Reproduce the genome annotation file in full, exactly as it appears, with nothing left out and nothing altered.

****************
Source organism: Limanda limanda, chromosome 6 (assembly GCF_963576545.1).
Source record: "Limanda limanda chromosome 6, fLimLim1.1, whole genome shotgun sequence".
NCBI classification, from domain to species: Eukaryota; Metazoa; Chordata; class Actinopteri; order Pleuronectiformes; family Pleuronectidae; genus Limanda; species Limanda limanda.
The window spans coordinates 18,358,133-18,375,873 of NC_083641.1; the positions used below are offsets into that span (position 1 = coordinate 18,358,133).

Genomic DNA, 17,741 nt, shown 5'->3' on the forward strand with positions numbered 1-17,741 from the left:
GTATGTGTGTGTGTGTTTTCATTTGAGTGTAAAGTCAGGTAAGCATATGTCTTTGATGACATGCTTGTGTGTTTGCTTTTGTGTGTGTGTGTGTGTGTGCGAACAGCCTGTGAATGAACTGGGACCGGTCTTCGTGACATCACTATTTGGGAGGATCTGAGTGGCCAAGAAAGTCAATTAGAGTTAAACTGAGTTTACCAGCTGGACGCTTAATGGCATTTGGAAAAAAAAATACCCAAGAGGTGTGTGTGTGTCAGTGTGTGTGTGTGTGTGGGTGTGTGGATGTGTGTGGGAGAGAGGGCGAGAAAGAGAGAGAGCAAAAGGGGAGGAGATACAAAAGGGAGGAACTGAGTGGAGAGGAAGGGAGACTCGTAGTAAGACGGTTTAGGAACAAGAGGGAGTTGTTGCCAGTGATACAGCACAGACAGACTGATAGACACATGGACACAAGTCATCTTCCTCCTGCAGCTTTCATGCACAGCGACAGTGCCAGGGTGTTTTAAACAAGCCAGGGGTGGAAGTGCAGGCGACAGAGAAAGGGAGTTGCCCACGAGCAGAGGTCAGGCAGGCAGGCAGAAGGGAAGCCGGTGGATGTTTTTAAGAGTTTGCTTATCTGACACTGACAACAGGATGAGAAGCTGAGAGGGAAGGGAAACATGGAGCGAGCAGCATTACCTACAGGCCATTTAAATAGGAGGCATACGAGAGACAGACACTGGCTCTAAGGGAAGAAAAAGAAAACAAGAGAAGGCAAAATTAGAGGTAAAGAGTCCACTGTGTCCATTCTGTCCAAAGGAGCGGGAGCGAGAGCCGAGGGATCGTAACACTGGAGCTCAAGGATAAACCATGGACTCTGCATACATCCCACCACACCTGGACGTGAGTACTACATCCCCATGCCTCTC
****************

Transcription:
Source organism: Limanda limanda, chromosome 6 (assembly GCF_963576545.1).
Source record: "Limanda limanda chromosome 6, fLimLim1.1, whole genome shotgun sequence".
NCBI classification, from domain to species: Eukaryota; Metazoa; Chordata; class Actinopteri; order Pleuronectiformes; family Pleuronectidae; genus Limanda; species Limanda limanda.
The window spans coordinates 18,358,133-18,375,873 of NC_083641.1; the positions used below are offsets into that span (position 1 = coordinate 18,358,133).

Genomic DNA, 17,741 nt, shown 5'->3' on the forward strand with positions numbered 1-17,741 from the left:
GTATGTGTGTGTGTGTTTTCATTTGAGTGTAAAGTCAGGTAAGCATATGTCTTTGATGACATGCTTGTGTGTTTGCTTTTGTGTGTGTGTGTGTGTGTGCGAACAGCCTGTGAATGAACTGGGACCGGTCTTCGTGACATCACTATTTGGGAGGATCTGAGTGGCCAAGAAAGTCAATTAGAGTTAAACTGAGTTTACCAGCTGGACGCTTAATGGCATTTGGAAAAAAAAATACCCAAGAGGTGTGTGTGTGTCAGTGTGTGTGTGTGTGTGGGTGTGTGGATGTGTGTGGGAGAGAGGGCGAGAAAGAGAGAGAGCAAAAGGGGAGGAGATACAAAAGGGAGGAACTGAGTGGAGAGGAAGGGAGACTCGTAGTAAGACGGTTTAGGAACAAGAGGGAGTTGTTGCCAGTGATACAGCACAGACAGACTGATAGACACATGGACACAAGTCATCTTCCTCCTGCAGCTTTCATGCACAGCGACAGTGCCAGGGTGTTTTAAACAAGCCAGGGGTGGAAGTGCAGGCGACAGAGAAAGGGAGTTGCCCACGAGCAGAGGTCAGGCAGGCAGGCAGAAGGGAAGCCGGTGGATGTTTTTAAGAGTTTGCTTATCTGACACTGACAACAGGATGAGAAGCTGAGAGGGAAGGGAAACATGGAGCGAGCAGCATTACCTACAGGCCATTTAAATAGGAGGCATACGAGAGACAGACACTGGCTCTAAGGGAAGAAAAAGAAAACAAGAGAAGGCAAAATTAGAGGTAAAGAGTCCACTGTGTCCATTCTGTCCAAAGGAGCGGGAGCGAGAGCCGAGGGATCGTAACACTGGAGCTCAAGGATAAACCATGGACTCTGCATACATCCCACCACACCTGGACGTGAGTACTACATCCCCATGCCTCTC